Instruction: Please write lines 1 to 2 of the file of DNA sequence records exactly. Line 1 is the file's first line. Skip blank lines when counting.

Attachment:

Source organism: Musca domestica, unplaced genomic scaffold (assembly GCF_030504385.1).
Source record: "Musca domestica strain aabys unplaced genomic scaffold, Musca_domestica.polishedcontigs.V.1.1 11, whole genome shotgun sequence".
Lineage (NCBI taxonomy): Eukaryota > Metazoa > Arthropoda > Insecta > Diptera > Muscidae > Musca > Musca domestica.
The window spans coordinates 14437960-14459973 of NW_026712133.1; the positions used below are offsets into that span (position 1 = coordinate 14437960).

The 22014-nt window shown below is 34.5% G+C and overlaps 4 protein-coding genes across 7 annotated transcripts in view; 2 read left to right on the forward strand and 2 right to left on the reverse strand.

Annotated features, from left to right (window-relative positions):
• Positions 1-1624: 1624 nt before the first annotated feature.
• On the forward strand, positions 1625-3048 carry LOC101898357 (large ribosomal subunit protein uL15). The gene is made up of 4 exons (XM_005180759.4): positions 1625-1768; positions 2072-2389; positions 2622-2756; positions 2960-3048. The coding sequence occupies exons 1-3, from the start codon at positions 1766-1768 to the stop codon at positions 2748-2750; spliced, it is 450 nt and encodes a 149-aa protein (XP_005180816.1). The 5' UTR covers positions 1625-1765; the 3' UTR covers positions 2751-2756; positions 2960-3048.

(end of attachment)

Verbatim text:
Source organism: Musca domestica, unplaced genomic scaffold (assembly GCF_030504385.1).
Source record: "Musca domestica strain aabys unplaced genomic scaffold, Musca_domestica.polishedcontigs.V.1.1 11, whole genome shotgun sequence".